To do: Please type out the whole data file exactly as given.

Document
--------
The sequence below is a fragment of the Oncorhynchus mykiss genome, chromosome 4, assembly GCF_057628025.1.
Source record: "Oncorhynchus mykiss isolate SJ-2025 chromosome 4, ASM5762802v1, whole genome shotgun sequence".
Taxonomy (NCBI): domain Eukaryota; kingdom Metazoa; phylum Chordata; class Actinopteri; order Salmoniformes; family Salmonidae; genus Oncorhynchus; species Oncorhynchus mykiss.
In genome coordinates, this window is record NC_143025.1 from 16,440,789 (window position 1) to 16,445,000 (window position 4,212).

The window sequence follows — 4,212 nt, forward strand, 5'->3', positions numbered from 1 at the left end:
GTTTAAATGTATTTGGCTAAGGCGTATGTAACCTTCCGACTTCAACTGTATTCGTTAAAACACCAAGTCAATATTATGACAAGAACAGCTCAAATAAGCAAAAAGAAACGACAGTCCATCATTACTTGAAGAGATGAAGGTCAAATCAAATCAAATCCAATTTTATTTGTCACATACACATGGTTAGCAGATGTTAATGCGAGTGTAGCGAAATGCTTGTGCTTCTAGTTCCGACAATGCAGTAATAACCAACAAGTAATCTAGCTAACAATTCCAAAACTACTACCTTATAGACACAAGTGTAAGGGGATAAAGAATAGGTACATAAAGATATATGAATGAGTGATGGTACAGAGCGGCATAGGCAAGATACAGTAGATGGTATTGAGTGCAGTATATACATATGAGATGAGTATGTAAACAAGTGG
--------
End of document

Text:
The sequence below is a fragment of the Oncorhynchus mykiss genome, chromosome 4, assembly GCF_057628025.1.
Source record: "Oncorhynchus mykiss isolate SJ-2025 chromosome 4, ASM5762802v1, whole genome shotgun sequence".
Taxonomy (NCBI): domain Eukaryota; kingdom Metazoa; phylum Chordata; class Actinopteri; order Salmoniformes; family Salmonidae; genus Oncorhynchus; species Oncorhynchus mykiss.
In genome coordinates, this window is record NC_143025.1 from 16,440,789 (window position 1) to 16,445,000 (window position 4,212).

The window sequence follows — 4,212 nt, forward strand, 5'->3', positions numbered from 1 at the left end:
GTTTAAATGTATTTGGCTAAGGCGTATGTAACCTTCCGACTTCAACTGTATTCGTTAAAACACCAAGTCAATATTATGACAAGAACAGCTCAAATAAGCAAAAAGAAACGACAGTCCATCATTACTTGAAGAGATGAAGGTCAAATCAAATCAAATCCAATTTTATTTGTCACATACACATGGTTAGCAGATGTTAATGCGAGTGTAGCGAAATGCTTGTGCTTCTAGTTCCGACAATGCAGTAATAACCAACAAGTAATCTAGCTAACAATTCCAAAACTACTACCTTATAGACACAAGTGTAAGGGGATAAAGAATAGGTACATAAAGATATATGAATGAGTGATGGTACAGAGCGGCATAGGCAAGATACAGTAGATGGTATTGAGTGCAGTATATACATATGAGATGAGTATGTAAACAAGTGG